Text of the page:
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Int J Epidemiol. 2016 Jun;45(3):871-83. doi: 10.1093/ije/dyv177. Epub 2015 Sep 24.

Long-term status and change of body fat distribution, and risk of colorectal cancer: a prospective cohort study.

Author information

1
Department of Nutrition, Department of Epidemiology, Harvard T.H. ChanSchool of Public Health, Boston, MA, USA, msong@hsph.harvard.edu.
2
Department of Nutrition, Department of Epidemiology, Harvard T.H. ChanSchool of Public Health, Boston, MA, USA, Channing Division of Network Medicine, Harvard Medical School, Boston, MA, USA.
3
Department of Nutrition, Department of Epidemiology, Harvard T.H. ChanSchool of Public Health, Boston, MA, USA, Department of Biostatistics, Department of Global Health and Population, Harvard T.H. ChanSchool of Public Health, Boston, MA, USA.
4
Channing Division of Network Medicine, Harvard Medical School, Boston, MA, USA, Division of Gastroenterology, Massachusetts General Hospital, Boston, MA, USA.
5
Department of Nutrition.
6
Department of Epidemiology, Harvard T.H. ChanSchool of Public Health, Boston, MA, USA, Channing Division of Network Medicine, Harvard Medical School, Boston, MA, USA, Department of Medical Oncology, Dana-Farber Cancer Institute, Boston, MA, USA and Department of Pathology, Brigham and Women's Hospital and Harvard Medical School, Boston, MA, USA.
7
Channing Division of Network Medicine, Harvard Medical School, Boston, MA, USA, Department of Medical Oncology, Dana-Farber Cancer Institute, Boston, MA, USA and.

Abstract

BACKGROUND:

Although obesity has been linked to an increased risk of colorectal cancer (CRC), the risk associated with long-term status or change of body fat distribution has not been fully elucidated.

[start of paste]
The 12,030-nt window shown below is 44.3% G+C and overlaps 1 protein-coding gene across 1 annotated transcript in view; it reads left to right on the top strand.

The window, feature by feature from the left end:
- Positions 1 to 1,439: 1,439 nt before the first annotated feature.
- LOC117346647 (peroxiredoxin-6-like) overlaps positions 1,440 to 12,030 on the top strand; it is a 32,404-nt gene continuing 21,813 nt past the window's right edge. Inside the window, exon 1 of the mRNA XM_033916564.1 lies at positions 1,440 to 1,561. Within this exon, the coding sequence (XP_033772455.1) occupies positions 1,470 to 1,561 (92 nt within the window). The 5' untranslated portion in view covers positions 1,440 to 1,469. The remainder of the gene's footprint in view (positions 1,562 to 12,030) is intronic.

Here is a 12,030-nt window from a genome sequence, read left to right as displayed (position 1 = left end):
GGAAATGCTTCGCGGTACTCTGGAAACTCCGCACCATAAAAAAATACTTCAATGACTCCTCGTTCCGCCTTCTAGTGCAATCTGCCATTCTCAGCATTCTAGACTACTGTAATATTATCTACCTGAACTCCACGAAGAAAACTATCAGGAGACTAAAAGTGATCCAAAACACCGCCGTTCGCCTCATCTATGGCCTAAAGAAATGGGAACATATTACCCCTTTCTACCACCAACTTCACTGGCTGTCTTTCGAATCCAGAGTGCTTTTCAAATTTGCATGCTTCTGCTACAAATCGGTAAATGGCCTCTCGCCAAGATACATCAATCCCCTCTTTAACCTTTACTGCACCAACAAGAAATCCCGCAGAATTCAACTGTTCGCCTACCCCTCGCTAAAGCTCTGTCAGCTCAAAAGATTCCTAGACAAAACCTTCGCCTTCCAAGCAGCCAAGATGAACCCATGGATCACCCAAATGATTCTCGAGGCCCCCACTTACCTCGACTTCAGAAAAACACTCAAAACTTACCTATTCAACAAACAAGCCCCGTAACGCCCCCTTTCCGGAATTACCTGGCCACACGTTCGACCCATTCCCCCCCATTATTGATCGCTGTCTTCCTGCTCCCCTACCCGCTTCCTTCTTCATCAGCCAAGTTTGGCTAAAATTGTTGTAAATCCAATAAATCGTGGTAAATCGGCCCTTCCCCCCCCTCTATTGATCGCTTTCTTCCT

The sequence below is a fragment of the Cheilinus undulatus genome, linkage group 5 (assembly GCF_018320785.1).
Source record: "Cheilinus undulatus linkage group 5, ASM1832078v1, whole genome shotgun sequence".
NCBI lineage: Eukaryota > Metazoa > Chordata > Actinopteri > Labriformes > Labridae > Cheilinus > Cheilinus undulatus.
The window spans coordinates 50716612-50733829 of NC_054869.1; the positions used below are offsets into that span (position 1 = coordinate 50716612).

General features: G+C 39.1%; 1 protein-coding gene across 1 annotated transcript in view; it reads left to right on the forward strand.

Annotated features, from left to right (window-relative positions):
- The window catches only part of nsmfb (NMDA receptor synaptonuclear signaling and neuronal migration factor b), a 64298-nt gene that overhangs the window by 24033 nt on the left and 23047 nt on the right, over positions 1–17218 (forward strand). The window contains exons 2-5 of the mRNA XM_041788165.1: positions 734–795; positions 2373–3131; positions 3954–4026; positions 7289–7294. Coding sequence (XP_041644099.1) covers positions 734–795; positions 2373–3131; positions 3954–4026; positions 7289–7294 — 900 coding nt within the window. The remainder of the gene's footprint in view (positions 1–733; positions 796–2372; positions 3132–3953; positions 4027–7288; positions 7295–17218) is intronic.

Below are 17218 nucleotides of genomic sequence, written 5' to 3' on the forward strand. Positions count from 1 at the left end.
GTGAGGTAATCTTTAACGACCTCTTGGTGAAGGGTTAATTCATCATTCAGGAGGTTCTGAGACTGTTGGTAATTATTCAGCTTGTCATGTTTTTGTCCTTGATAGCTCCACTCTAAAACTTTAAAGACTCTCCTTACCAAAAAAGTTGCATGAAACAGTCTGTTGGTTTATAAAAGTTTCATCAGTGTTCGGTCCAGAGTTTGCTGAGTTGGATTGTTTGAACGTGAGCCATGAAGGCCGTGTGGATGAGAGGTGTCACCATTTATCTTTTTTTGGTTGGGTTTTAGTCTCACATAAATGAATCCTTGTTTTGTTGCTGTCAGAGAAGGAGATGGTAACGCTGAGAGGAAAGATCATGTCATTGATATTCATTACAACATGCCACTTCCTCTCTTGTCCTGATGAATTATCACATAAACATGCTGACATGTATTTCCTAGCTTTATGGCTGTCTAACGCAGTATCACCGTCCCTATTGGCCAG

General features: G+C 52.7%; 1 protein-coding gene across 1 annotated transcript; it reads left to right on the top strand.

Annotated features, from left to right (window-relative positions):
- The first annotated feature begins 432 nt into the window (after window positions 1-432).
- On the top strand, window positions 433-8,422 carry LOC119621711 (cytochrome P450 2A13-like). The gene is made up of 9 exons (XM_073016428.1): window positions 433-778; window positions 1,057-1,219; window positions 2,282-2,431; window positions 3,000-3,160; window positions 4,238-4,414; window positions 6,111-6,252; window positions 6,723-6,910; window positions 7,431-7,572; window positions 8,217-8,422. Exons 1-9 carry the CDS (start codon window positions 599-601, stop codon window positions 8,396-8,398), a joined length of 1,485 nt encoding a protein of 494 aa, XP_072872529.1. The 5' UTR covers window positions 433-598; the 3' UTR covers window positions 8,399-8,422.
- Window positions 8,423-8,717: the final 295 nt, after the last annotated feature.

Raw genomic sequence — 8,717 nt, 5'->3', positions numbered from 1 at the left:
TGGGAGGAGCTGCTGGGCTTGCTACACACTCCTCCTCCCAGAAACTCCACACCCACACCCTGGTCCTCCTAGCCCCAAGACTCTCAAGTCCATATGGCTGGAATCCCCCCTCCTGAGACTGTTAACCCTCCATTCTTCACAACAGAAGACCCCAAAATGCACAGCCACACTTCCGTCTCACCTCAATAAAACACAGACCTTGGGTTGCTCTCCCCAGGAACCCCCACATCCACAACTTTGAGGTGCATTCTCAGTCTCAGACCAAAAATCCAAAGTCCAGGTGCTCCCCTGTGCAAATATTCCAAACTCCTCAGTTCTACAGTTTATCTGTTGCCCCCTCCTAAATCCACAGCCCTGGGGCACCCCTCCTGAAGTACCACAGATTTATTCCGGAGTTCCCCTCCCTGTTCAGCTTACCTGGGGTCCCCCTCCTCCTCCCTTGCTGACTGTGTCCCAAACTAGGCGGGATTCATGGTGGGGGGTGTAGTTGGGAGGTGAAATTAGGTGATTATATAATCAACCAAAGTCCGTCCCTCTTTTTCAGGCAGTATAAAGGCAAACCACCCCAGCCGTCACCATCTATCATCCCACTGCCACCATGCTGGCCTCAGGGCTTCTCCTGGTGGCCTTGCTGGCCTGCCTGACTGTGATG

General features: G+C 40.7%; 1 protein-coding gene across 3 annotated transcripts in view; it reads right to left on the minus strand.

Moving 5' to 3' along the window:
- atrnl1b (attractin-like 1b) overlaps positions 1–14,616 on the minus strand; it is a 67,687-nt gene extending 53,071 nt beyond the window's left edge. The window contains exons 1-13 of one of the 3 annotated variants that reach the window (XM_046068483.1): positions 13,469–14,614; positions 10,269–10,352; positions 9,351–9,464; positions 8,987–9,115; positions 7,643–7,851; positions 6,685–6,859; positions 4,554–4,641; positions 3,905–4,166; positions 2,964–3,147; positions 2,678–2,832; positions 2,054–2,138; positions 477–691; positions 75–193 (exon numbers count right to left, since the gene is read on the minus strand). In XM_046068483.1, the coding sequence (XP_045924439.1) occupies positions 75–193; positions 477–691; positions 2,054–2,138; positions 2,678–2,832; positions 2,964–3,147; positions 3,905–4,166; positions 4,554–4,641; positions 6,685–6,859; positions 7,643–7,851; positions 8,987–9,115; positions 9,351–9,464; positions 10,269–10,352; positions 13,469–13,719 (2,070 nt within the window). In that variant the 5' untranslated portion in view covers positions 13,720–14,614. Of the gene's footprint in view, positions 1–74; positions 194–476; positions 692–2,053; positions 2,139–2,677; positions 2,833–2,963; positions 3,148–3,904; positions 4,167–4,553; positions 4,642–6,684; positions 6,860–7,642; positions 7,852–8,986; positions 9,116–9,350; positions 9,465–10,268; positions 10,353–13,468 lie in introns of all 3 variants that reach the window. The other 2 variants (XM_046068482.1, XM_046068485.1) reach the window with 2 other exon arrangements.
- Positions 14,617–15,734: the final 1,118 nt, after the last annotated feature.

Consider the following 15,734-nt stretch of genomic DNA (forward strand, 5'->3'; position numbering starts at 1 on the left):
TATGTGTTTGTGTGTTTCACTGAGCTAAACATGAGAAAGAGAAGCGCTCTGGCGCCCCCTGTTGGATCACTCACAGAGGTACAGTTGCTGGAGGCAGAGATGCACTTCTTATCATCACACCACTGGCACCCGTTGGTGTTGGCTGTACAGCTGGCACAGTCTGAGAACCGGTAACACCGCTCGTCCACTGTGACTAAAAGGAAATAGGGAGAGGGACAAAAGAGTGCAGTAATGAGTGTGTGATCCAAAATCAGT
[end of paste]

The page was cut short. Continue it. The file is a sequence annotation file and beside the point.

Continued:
METHODS:

Using repeated anthropometric assessments in the Nurses' Health Study and Health Professionals Follow-up Study, we prospectively investigated cumulative average waist circumference, hip circumference and waist-to-hip ratio, as well as their 10-year changes over adulthood, in relation to CRC risk over 23-24 years of follow-up. Cox proportional hazards models were used to calculate the hazard ratio (HR) and 95% confidence interval (CI).

RESULTS:

High waist circumference, hip circumference and waist-to-hip ratio were all associated with a higher CRC risk in men, even after adjusting for body mass index. The association was attenuated to null in women after adjusting for body mass index. Ten-year gain of waist circumference was positively associated with CRC risk in men (P for trend = 0.03), but not in women (P for trend = 0.34).Compared with men maintaining their waist circumference, those gaining waist circumference by ≥ 10 cm were at a higher risk of CRC, with a multivariable-adjusted HR of 1.59 (95% CI, 1.01-2.49). This association appeared to be independent of weight change.

CONCLUSIONS:

Abdominal adiposity, independent of overall obesity, is associated with an increased CRC risk in men but not in women. Our findings also provide the first prospective evidence that waist circumference gain during adulthood may be associated with higher CRC risk in men, thus highlighting the importance of maintaining a healthy waist for CRC prevention.

KEYWORDS:

Body fat distribution; postmenopausal hormone therapy; sex difference

PMID:
26403814
PMCID:
PMC5005941
DOI:
10.1093/ije/dyv177
[Indexed for MEDLINE]
Free PMC Article

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